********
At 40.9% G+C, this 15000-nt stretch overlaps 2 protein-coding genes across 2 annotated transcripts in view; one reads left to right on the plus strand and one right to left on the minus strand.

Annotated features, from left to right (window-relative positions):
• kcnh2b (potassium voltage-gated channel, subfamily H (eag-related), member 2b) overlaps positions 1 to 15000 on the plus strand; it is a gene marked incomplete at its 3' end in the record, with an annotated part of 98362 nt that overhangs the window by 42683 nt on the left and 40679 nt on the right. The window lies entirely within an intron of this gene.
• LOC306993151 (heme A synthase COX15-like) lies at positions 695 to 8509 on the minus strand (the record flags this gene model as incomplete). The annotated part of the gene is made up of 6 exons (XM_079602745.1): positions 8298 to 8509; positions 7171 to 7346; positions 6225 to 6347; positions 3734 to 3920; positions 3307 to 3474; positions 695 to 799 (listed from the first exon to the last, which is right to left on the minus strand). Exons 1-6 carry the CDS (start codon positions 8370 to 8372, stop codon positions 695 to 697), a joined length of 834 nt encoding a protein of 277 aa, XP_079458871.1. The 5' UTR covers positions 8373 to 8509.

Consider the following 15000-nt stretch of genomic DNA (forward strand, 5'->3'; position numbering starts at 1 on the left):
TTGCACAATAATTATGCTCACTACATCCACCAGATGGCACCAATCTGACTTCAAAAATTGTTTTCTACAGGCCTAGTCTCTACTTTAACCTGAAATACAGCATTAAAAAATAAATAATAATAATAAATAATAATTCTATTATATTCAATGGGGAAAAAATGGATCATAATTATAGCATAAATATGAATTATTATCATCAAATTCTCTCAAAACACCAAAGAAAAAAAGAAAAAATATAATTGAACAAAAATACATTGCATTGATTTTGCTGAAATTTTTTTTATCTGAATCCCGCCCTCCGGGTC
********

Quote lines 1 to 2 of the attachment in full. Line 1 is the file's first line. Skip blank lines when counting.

At 40.9% G+C, this 15000-nt stretch overlaps 2 protein-coding genes across 2 annotated transcripts in view; one reads left to right on the plus strand and one right to left on the minus strand.

Annotated features, from left to right (window-relative positions):